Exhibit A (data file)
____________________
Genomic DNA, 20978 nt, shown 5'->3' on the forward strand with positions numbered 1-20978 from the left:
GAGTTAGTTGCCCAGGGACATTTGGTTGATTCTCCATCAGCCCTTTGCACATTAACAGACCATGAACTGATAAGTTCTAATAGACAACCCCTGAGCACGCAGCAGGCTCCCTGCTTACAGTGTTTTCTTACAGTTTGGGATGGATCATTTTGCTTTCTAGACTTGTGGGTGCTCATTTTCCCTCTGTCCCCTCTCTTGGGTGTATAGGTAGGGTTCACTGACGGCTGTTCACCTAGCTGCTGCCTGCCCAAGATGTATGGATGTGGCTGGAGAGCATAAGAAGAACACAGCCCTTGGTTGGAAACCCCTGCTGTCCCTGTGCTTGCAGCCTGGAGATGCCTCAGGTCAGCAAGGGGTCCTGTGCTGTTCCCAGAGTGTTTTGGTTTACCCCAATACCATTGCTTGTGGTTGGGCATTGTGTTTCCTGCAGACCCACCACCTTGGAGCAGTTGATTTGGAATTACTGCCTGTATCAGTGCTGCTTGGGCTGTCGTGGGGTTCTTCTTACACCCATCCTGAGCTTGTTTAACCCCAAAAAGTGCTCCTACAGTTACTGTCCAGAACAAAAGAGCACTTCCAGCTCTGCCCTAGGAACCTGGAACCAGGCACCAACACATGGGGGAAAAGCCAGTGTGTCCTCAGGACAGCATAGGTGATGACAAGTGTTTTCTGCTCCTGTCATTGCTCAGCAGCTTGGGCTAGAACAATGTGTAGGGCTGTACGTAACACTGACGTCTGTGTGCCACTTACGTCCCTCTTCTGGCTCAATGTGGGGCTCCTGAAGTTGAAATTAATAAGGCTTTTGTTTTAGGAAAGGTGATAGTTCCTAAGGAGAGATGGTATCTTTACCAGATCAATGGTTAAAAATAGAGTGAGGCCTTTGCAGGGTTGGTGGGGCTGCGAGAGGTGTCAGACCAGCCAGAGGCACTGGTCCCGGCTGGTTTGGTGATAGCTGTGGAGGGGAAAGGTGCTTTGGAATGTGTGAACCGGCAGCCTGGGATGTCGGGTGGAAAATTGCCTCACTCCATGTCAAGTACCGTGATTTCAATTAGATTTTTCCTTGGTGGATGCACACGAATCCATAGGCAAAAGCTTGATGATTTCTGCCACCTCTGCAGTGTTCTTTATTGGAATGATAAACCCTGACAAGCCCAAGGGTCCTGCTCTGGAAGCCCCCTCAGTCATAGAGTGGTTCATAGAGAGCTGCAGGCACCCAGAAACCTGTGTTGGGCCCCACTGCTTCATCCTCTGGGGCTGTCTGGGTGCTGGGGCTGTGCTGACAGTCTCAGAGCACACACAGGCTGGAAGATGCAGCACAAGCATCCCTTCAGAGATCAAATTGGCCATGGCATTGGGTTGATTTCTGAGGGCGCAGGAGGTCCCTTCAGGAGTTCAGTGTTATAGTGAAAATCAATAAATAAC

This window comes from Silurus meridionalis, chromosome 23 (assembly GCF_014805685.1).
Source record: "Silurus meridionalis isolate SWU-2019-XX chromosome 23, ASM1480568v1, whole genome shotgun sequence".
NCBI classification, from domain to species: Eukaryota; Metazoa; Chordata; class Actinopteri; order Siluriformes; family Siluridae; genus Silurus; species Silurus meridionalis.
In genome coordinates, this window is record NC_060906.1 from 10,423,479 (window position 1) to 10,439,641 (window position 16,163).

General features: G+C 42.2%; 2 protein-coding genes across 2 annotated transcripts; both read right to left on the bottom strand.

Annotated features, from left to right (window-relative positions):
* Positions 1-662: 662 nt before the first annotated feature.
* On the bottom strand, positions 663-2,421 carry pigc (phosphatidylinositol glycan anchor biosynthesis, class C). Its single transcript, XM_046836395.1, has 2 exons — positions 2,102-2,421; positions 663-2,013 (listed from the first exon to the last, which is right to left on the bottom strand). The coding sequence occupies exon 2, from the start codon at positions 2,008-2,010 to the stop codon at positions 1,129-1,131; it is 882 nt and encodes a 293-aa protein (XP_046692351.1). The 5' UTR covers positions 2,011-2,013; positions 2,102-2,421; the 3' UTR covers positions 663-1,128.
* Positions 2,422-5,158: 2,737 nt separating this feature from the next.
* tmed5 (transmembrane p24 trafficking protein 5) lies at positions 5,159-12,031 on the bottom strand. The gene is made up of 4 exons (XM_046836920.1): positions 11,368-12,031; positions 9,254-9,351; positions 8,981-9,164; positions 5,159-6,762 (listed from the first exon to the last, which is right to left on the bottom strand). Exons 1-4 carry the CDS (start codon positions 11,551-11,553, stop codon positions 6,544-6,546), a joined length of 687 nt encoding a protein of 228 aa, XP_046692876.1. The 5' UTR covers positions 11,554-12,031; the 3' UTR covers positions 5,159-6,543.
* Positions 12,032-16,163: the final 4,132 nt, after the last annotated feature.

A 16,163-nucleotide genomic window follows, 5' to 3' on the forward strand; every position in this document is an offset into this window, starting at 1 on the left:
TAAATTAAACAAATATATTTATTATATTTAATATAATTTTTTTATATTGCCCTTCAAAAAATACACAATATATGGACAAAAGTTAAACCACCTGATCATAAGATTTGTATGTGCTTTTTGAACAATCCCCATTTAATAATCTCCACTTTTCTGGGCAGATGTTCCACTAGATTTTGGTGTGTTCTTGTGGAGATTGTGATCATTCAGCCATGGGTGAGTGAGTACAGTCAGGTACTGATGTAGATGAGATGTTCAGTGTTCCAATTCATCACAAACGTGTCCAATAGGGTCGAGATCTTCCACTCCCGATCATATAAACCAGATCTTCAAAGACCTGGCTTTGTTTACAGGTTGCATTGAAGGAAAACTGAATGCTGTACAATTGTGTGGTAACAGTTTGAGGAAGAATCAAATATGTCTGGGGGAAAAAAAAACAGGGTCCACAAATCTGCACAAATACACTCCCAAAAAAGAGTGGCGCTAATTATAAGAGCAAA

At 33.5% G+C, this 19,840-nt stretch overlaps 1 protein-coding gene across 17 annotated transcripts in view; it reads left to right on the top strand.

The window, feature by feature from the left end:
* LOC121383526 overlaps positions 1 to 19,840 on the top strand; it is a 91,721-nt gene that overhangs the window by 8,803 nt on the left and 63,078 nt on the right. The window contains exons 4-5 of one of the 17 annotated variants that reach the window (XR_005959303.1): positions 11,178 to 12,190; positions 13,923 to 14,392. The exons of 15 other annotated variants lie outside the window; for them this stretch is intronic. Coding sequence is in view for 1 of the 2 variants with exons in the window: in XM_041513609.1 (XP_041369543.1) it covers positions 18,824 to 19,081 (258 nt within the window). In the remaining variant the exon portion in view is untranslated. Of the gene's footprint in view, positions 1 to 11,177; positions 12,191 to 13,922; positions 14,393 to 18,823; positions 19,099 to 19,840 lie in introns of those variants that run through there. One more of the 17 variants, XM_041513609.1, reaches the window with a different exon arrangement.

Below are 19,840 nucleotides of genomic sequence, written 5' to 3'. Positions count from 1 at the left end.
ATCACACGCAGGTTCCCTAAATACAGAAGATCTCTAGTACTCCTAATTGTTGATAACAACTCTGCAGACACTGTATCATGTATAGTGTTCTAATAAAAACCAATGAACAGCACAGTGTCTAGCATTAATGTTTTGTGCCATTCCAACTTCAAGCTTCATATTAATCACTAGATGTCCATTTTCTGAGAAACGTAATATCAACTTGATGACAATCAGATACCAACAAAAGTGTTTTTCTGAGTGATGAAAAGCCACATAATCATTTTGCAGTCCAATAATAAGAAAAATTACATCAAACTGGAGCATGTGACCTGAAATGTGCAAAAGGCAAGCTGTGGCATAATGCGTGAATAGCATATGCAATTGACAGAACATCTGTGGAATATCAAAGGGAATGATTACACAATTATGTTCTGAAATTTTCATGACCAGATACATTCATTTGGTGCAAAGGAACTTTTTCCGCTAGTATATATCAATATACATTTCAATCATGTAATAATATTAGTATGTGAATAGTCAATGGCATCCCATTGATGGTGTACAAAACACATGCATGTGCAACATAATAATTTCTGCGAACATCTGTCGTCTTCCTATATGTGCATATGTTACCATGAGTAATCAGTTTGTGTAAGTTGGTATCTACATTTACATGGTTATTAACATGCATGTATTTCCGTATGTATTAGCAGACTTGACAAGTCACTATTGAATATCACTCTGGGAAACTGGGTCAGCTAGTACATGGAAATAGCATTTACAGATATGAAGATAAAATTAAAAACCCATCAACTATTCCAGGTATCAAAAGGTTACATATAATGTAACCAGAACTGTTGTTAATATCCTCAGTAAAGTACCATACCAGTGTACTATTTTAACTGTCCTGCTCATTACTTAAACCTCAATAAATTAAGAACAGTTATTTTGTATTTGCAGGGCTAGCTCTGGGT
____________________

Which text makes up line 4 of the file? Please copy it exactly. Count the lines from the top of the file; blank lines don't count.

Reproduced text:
Source record: "Silurus meridionalis isolate SWU-2019-XX chromosome 23, ASM1480568v1, whole genome shotgun sequence".